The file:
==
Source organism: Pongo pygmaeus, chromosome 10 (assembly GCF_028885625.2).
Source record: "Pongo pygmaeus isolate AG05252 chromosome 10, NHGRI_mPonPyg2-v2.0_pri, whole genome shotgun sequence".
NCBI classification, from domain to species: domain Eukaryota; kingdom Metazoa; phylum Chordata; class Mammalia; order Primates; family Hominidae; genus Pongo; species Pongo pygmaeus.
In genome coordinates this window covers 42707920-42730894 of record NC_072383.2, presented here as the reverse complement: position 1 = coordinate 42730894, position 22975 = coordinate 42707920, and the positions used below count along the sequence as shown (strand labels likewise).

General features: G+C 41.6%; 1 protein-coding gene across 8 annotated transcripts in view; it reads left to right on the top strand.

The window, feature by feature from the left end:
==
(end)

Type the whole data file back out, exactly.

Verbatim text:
Source organism: Pongo pygmaeus, chromosome 10 (assembly GCF_028885625.2).
Source record: "Pongo pygmaeus isolate AG05252 chromosome 10, NHGRI_mPonPyg2-v2.0_pri, whole genome shotgun sequence".
NCBI classification, from domain to species: domain Eukaryota; kingdom Metazoa; phylum Chordata; class Mammalia; order Primates; family Hominidae; genus Pongo; species Pongo pygmaeus.
In genome coordinates this window covers 42707920-42730894 of record NC_072383.2, presented here as the reverse complement: position 1 = coordinate 42730894, position 22975 = coordinate 42707920, and the positions used below count along the sequence as shown (strand labels likewise).

General features: G+C 41.6%; 1 protein-coding gene across 8 annotated transcripts in view; it reads left to right on the top strand.

The window, feature by feature from the left end: